Homer (not Simpson) had a point back in 800/850 BC, heroes are borne in the dealing with circumstance and overcoming overwhelming odds. When it comes to facing the challenge, are you confident?
Even if you are not sure of the outcome of your aspirations, you try your darnest to achieve them, after every step of travail - whether it be in daily home life, or work - our mortality is reinforced by our history. In effect, remembering knowledge that what was previously unaccessable due to our placement in time by previous contributors, due to our personal experiences. This is achieved by learning, and enquiry. These experiences/memories are what give us our continuity - our identity from one generation to the next.
I feel so very lucky that fate construed to make me a Red man. Looking back it is'nt surprizing, as every ferry across the Mersey from Woodside gave me the spectacular view of the Liver buildings and the Liver Bird at the pier head. As a young kid, my mother took me up past that amazing water front towards James St. station to go up the hill into Liverpool's city centre - and she stopped. She said, 'Look back, up there!' pointing to the Liver building - it was the other Liver Bird looking towards the city! She said, 'The one at the front looks out to sea, this one looks in to the city.'
'Wow!', I said, 'Grandad said we are going to buy some school shoes for me, will he come with us next time?' Her face, not her voice, went quiet, 'I hope so luv.'. At such a young age I did'nt know what that meant. As we got to the Liverpool city centre it was magical, loads of people in Red & White, scarves swinging in the air and rosettes on their coats, singing and waving huge big wooden rattle noise makers and singing amazing songs - all at once! I was'nt interested in my school shoes in the first place, this was a whopping great funfair and merry-go-round! It was like being on the wurlitzer! One bloke, he was as old as my grandad, came upto me and put a Red & White scarf around my neck and said, 'Liverpool are the greatest, lad!', I said, 'That's what my grandad said!' He winked, and he rejoined the throng. My mother laughed, she was happy to see her young lad so enthralled! I kept that scarf for another one whole year more, until my grandad departed, with my most favourite possession given to him on his passing.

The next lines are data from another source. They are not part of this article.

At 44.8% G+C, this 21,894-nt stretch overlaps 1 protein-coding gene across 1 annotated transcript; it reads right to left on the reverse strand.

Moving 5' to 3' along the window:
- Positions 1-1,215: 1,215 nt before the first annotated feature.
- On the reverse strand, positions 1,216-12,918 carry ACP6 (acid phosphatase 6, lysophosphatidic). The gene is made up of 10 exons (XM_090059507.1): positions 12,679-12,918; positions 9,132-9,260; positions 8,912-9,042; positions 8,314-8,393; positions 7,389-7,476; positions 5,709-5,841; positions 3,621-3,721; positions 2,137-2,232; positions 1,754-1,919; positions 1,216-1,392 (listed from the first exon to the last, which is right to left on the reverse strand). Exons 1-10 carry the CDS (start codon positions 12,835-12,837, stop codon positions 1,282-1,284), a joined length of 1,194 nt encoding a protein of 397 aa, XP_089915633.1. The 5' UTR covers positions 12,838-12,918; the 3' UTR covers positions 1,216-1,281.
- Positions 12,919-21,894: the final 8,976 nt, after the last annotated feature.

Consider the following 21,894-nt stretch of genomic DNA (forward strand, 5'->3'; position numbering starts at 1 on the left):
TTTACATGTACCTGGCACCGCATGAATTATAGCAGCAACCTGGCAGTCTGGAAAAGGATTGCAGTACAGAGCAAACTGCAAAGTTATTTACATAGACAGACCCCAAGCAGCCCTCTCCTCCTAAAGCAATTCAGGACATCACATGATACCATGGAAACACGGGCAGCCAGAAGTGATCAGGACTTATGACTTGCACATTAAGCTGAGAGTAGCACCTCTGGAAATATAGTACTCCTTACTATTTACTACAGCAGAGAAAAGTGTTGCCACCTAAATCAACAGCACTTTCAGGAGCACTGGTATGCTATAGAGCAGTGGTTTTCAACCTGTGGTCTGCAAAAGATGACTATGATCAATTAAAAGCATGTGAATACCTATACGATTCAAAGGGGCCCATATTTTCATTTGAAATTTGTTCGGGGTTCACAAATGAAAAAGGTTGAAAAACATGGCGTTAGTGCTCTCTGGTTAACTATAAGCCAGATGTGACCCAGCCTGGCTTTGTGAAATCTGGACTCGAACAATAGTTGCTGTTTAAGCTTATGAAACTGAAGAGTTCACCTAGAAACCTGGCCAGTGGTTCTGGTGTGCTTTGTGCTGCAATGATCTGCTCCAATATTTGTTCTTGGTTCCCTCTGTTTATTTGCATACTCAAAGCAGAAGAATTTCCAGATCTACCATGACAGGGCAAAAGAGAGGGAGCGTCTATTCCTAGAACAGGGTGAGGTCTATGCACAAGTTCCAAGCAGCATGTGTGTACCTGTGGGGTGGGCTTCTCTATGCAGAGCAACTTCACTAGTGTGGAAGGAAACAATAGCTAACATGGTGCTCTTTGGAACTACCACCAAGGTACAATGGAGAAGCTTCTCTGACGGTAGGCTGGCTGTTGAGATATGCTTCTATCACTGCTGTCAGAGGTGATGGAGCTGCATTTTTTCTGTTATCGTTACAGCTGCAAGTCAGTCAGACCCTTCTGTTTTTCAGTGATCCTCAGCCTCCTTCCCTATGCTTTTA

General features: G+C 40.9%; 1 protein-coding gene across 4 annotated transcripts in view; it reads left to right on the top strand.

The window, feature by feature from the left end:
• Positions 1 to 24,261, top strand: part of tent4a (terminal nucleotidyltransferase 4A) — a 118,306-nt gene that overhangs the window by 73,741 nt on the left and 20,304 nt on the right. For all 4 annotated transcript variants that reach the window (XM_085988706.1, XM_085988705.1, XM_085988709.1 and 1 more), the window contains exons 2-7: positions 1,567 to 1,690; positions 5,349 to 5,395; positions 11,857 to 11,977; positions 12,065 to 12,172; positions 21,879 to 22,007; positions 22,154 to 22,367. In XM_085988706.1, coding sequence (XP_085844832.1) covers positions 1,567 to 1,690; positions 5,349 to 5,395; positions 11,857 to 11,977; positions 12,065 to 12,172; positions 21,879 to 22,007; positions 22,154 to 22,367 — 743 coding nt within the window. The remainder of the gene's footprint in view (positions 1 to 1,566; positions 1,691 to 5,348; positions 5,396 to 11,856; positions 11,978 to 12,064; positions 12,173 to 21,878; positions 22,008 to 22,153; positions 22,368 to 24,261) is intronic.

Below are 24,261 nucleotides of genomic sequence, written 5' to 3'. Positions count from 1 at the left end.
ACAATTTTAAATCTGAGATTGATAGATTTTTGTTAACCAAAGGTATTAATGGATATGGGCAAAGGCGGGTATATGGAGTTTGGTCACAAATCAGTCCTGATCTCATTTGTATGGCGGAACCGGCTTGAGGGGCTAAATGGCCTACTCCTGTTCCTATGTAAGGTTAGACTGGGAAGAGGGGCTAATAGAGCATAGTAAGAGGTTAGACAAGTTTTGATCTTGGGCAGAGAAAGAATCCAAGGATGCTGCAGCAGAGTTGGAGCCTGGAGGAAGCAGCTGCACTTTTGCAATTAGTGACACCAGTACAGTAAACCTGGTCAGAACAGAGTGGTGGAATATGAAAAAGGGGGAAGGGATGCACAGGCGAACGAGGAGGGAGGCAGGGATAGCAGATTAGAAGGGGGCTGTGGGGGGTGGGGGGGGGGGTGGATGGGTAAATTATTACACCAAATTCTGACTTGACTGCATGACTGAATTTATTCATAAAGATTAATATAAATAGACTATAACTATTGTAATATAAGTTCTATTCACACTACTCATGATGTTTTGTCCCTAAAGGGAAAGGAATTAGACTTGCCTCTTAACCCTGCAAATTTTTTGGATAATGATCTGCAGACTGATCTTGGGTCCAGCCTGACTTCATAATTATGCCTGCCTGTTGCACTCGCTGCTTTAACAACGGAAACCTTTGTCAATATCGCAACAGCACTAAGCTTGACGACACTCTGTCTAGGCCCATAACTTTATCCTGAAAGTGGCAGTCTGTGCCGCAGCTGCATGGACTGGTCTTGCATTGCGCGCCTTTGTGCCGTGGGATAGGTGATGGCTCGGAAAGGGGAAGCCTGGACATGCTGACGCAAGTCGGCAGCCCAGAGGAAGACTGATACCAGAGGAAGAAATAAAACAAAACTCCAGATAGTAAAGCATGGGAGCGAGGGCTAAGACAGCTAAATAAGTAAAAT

It was later on that I found out that he gave my mother the money for the fare for the ferry, and the money for those school shoes, did he know or forsee that day for me as a child, or my mother as a daughter? Or both?
I still wear those old troublesome new school shoes, from that 'posh shop' (in those days) ‘Clarks’.
New shoes, they always will be, to the next generation, as well as to the previous. They will always feel new, even though previously worn in one guise or another, by a previous generation. There is a natural proclivity to pass the passion on, to sustain the knowledge of this great club for the future up and coming generations.
Never lose sight of the possibilities, and question yourself - always.
I believe that there is and will always be a bootroom at LFC. The bootroom, and the concept of it, is the core of the Liverpool Way.
Any knowledgeable supporter knows this, and this is what we recognize as the soul, not just the fleeting shimmering of a lustre on a shiny trophy, but the recognized achievement in gaining the Trophy through grit, determination and athletic skill for the Club, the Team and Us supporters!
The extacy of the moment in the gaining of a Trophy, that has been hard fought for, gives the generational and familial grasp of the achievement in the long hard slog of a football Marathon of a long and heavily contested season!
Of course there are losses as well as wins, it is due to overcoming the losses that makes the wins, and the Final Win, all the more sweeter! It is because of the lows that the highs are all the more intense - all the way to your soul!
There are many decisions to come,
When you encounter a crossroad, with one road leading to the left and one to the right, you are looking for a destination, which road do you drive down?
Get out of your car, and walk to the high ground and observe.
It is worth it for the view!
In the meantime, my grandchildren need new school shoes, too.....
What is your story?